Luck Bhai Chance: mid-day report reunites brothers after 4 years
A report carried by mid-day has reunited two brothers separated four years ago, when one of them travelled out of their native Jharkhand to make a living in the city of Mumbai.
Raja (right) now hopes to get a job to help support his brother. Both brothers want to complete their education
When Ashok Yadav (15), an orphan from Jharkhand, set foot onto the noisy streets of the city on April 7, he braced himself to face this new, overwhelming world alone, having no idea that a newspaper would lead him, on that very day, to his elder brother Raja, who had never returned home after leaving for Mumbai in 2010.
This picture of Raja was published in a mid-day report on April 7, which happens to be the same day that his 15-year-old brother Ashok arrived in the city
Having received no word from Raja since his departure for Mumbai, Ashok had given up on ever hearing from him again. What he didn’t know was that his brother had been battling a debilitating blood disorder for years, in the civic-run Sion Hospital. The serendipitous discovery was made by Jethlal Rana, Ashok’s neighbour, who had travelled with him to Mumbai.
Picking up a copy of mid-day on the very day that they arrived in the city, Rana was shocked to read the story on Raja, which said that he had been crippled by sickle cell anaemia, and had successfully battled the disease with the help and support of a social worker associated with Sion hospital and its staff (‘Sion hospital becomes home for orphan with blood disorder’, April 7).
“I instantly recognised my brother Raja from his photo printed in the newspaper. All I felt was relief and happiness to find that though I hadn’t heard from my brother in the last four years, he was alive,” Ashok said. Wasting no time, the duo rushed to the hospital, eager to meet Raja. Reaching the hospital at 2.30 pm on April 7, Ashok and Raja hugged each other long and hard, spreading joy through the crowded male orthopaedic ward.
“My brother is the only surviving member of my family. Seeing him after so long made me weep tears of joy. Both of us were crying as we embraced each other. There was so much to say, but for a while we just sat by each other in silence on my hospital bed,” said Raja.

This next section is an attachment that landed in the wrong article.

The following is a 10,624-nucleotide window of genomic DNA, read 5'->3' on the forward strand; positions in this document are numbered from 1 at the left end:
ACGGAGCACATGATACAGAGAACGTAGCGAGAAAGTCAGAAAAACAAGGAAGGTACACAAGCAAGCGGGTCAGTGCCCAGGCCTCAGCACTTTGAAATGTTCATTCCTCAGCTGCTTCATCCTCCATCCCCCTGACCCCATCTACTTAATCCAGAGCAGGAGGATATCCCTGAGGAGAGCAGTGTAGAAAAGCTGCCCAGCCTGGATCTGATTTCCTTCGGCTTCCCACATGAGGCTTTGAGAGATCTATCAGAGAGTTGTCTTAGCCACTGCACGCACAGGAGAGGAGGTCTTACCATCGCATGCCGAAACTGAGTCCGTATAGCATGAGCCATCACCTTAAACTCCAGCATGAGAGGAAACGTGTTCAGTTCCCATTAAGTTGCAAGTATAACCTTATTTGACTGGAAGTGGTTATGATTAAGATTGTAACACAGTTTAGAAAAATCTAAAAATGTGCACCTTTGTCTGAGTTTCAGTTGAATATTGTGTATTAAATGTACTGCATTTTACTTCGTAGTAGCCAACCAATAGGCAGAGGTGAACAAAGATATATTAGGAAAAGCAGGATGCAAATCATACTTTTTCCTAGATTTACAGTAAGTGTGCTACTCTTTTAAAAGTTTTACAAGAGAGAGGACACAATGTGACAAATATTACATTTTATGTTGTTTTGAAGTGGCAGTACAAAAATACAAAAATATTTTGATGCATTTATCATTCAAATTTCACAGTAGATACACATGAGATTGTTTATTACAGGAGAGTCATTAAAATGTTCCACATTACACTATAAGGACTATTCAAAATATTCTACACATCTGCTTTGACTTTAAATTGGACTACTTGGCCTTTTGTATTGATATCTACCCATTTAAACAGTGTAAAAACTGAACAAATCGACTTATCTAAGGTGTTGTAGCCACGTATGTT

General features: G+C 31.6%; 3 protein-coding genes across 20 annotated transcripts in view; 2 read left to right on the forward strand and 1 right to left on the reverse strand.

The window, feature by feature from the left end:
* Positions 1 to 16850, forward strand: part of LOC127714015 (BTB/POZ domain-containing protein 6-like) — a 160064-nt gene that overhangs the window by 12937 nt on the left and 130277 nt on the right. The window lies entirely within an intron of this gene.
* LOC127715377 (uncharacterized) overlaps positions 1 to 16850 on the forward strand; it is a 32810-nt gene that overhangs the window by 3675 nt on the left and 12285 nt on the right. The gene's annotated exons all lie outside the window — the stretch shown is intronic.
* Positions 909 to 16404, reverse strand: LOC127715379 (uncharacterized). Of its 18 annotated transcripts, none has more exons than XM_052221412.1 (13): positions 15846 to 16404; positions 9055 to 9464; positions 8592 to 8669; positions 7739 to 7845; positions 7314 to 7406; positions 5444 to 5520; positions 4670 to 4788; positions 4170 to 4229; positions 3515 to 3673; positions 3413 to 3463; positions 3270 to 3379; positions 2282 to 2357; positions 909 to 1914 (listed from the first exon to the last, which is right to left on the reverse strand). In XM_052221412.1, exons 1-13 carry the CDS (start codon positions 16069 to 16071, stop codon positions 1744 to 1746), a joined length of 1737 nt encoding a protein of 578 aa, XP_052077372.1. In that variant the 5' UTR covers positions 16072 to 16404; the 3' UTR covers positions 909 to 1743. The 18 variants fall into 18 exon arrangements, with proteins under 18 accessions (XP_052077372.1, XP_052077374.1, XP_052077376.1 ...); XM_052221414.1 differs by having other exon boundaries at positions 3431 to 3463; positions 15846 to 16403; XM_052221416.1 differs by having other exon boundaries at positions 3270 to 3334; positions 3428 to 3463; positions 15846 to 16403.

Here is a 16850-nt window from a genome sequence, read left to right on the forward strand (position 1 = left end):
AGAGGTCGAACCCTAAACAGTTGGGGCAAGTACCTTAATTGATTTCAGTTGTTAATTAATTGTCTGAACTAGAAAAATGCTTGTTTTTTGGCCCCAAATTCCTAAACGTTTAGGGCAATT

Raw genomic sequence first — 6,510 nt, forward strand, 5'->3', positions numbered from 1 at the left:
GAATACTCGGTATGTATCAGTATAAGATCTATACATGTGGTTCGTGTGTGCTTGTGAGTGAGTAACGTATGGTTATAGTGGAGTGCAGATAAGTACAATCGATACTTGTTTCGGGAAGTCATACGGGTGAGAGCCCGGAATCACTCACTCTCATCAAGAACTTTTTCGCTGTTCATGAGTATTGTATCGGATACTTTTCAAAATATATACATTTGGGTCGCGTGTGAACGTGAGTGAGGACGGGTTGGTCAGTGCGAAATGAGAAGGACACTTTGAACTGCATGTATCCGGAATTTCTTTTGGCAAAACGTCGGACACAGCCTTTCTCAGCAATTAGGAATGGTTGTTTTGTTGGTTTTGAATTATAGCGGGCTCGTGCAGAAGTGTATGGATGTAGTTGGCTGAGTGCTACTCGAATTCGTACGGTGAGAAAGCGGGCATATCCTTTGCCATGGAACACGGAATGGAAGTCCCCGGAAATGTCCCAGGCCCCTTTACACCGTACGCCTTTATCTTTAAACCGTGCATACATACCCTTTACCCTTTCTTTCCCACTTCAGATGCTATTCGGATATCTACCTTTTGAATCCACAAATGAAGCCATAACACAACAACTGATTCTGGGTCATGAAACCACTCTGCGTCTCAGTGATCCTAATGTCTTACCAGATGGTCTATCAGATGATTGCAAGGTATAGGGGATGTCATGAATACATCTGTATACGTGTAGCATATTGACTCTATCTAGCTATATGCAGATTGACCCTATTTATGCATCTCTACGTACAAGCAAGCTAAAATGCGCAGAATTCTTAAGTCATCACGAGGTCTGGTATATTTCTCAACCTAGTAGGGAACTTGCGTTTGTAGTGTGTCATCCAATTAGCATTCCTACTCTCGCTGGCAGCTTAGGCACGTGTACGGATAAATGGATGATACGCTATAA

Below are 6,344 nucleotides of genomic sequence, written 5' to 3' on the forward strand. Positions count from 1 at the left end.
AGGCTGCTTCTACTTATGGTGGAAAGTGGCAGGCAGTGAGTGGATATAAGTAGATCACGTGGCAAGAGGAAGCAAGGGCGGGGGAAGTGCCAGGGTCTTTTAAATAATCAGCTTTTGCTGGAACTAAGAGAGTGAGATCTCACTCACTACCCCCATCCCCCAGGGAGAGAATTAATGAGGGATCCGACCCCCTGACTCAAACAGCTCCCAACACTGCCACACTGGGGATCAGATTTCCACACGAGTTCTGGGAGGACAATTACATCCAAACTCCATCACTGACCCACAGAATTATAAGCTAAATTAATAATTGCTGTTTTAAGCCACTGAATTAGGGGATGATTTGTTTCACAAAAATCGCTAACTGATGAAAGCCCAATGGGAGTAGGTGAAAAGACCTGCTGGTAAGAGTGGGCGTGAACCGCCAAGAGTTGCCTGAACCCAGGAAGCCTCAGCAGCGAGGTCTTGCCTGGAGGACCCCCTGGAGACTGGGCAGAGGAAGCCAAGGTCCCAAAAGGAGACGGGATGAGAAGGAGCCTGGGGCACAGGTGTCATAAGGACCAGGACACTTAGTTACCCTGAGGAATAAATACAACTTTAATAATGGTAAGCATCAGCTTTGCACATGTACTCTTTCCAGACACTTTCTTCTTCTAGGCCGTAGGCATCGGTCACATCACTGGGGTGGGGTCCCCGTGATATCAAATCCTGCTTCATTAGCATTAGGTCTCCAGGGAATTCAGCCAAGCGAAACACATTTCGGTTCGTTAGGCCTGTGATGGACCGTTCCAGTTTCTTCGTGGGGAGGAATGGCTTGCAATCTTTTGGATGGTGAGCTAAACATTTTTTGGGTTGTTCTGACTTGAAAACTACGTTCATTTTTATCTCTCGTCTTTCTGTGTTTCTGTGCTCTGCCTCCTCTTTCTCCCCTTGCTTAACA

After coming to the city in 2010, Raja had been working in a hotel in Ghatkopar, but had to be admitted to hospital when he started finding it difficult to stand or even sit properly, owing to his damaged hipbones. Sickle cell disease attacks the bone joints of patients. The red blood cells assume an abnormal ‘sickle’ shape, cutting the blood supply to hipbones in the process.
Raja underwent a total hip replacement surgery in December last year, after Bharti Sangoi, a social worker, raised R 2.5 lakh for him along with the hospital’s Medical Social Workers (MSW) department. “Our father died even before I was born, and our mother succumbed to a prolonged illness six years ago. Our aunt started raising us, but unfortunately, she too died three years ago.
Then my brother disappeared. With no loved ones in my village, I decided to move to Mumbai,” said Ashok, adding, “The worst part was not knowing what had happened to my brother, and accepting he was no more. We had no last rites or ceremonies. I grieved his absence all by myself,” added an emotional Ashok.
Ray of hope
Raja now hopes to get a job to help support his brother. Both brothers want to complete their education. “Both of us have studied only till Std III. We hope to return to school some day, and afford to make ends meet in this city, together,” he said.
Ashok is now living with a neighbour from Jharkhand in Matunga, while Raja is looking forward to a discharge from the hospital. Bharti is now planning on shifting the orphans to a sanstha, where they can stay until further arrangements are made for their well-being.